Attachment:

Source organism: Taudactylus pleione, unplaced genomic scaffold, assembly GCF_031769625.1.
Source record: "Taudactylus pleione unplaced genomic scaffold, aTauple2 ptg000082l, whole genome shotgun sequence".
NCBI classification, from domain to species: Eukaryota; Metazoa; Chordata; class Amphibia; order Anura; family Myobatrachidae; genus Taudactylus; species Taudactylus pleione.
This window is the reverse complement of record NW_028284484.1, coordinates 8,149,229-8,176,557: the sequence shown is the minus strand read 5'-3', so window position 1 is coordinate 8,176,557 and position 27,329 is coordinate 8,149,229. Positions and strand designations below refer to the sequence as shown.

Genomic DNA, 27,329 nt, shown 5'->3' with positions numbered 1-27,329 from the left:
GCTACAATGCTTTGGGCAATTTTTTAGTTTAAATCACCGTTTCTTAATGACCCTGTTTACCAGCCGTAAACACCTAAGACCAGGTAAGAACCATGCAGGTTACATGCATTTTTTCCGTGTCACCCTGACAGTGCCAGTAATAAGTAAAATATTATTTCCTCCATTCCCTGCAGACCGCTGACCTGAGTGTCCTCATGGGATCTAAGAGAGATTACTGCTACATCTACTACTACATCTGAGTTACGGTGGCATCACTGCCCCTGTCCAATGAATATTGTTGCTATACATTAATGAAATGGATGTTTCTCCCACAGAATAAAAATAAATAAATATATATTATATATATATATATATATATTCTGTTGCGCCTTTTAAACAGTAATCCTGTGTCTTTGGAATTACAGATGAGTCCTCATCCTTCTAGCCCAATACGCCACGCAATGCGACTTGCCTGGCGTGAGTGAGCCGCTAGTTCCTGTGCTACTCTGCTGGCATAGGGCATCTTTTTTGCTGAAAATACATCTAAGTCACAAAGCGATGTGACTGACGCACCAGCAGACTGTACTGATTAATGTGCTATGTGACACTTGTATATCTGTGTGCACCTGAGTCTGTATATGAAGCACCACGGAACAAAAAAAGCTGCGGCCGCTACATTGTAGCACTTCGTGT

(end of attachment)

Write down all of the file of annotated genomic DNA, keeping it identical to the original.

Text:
Source organism: Taudactylus pleione, unplaced genomic scaffold, assembly GCF_031769625.1.
Source record: "Taudactylus pleione unplaced genomic scaffold, aTauple2 ptg000082l, whole genome shotgun sequence".
NCBI classification, from domain to species: Eukaryota; Metazoa; Chordata; class Amphibia; order Anura; family Myobatrachidae; genus Taudactylus; species Taudactylus pleione.
This window is the reverse complement of record NW_028284484.1, coordinates 8,149,229-8,176,557: the sequence shown is the minus strand read 5'-3', so window position 1 is coordinate 8,176,557 and position 27,329 is coordinate 8,149,229. Positions and strand designations below refer to the sequence as shown.

Genomic DNA, 27,329 nt, shown 5'->3' with positions numbered 1-27,329 from the left:
GCTACAATGCTTTGGGCAATTTTTTAGTTTAAATCACCGTTTCTTAATGACCCTGTTTACCAGCCGTAAACACCTAAGACCAGGTAAGAACCATGCAGGTTACATGCATTTTTTCCGTGTCACCCTGACAGTGCCAGTAATAAGTAAAATATTATTTCCTCCATTCCCTGCAGACCGCTGACCTGAGTGTCCTCATGGGATCTAAGAGAGATTACTGCTACATCTACTACTACATCTGAGTTACGGTGGCATCACTGCCCCTGTCCAATGAATATTGTTGCTATACATTAATGAAATGGATGTTTCTCCCACAGAATAAAAATAAATAAATATATATTATATATATATATATATATATTCTGTTGCGCCTTTTAAACAGTAATCCTGTGTCTTTGGAATTACAGATGAGTCCTCATCCTTCTAGCCCAATACGCCACGCAATGCGACTTGCCTGGCGTGAGTGAGCCGCTAGTTCCTGTGCTACTCTGCTGGCATAGGGCATCTTTTTTGCTGAAAATACATCTAAGTCACAAAGCGATGTGACTGACGCACCAGCAGACTGTACTGATTAATGTGCTATGTGACACTTGTATATCTGTGTGCACCTGAGTCTGTATATGAAGCACCACGGAACAAAAAAAGCTGCGGCCGCTACATTGTAGCACTTCGTGT